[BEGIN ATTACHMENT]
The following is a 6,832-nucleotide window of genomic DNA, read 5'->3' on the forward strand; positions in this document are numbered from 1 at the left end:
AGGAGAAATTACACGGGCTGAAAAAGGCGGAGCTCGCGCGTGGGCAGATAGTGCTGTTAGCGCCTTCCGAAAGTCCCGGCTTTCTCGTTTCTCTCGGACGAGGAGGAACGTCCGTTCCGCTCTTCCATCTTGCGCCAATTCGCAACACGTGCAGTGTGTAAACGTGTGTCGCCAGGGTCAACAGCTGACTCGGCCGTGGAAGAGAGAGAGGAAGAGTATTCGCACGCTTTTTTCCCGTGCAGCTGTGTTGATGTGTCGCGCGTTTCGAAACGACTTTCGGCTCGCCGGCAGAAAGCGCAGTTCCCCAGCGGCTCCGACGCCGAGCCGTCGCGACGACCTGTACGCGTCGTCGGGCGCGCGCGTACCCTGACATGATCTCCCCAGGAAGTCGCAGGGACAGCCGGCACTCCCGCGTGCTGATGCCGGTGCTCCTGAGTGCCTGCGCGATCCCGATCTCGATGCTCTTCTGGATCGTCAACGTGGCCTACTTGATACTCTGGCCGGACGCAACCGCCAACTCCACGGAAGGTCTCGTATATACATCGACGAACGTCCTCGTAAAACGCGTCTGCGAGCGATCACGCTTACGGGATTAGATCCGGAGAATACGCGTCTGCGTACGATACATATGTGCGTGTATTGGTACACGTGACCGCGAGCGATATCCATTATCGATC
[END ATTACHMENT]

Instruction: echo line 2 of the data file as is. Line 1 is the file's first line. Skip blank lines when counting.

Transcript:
AGGAGAAATTACACGGGCTGAAAAAGGCGGAGCTCGCGCGTGGGCAGATAGTGCTGTTAGCGCCTTCCGAAAGTCCCGGCTTTCTCGTTTCTCTCGGACGAGGAGGAACGTCCGTTCCGCTCTTCCATCTTGCGCCAATTCGCAACACGTGCAGTGTGTAAACGTGTGTCGCCAGGGTCAACAGCTGACTCGGCCGTGGAAGAGAGAGAGGAAGAGTATTCGCACGCTTTTTTCCCGTGCAGCTGTGTTGATGTGTCGCGCGTTTCGAAACGACTTTCGGCTCGCCGGCAGAAAGCGCAGTTCCCCAGCGGCTCCGACGCCGAGCCGTCGCGACGACCTGTACGCGTCGTCGGGCGCGCGCGTACCCTGACATGATCTCCCCAGGAAGTCGCAGGGACAGCCGGCACTCCCGCGTGCTGATGCCGGTGCTCCTGAGTGCCTGCGCGATCCCGATCTCGATGCTCTTCTGGATCGTCAACGTGGCCTACTTGATACTCTGGCCGGACGCAACCGCCAACTCCACGGAAGGTCTCGTATATACATCGACGAACGTCCTCGTAAAACGCGTCTGCGAGCGATCACGCTTACGGGATTAGATCCGGAGAATACGCGTCTGCGTACGATACATATGTGCGTGTATTGGTACACGTGACCGCGAGCGATATCCATTATCGATC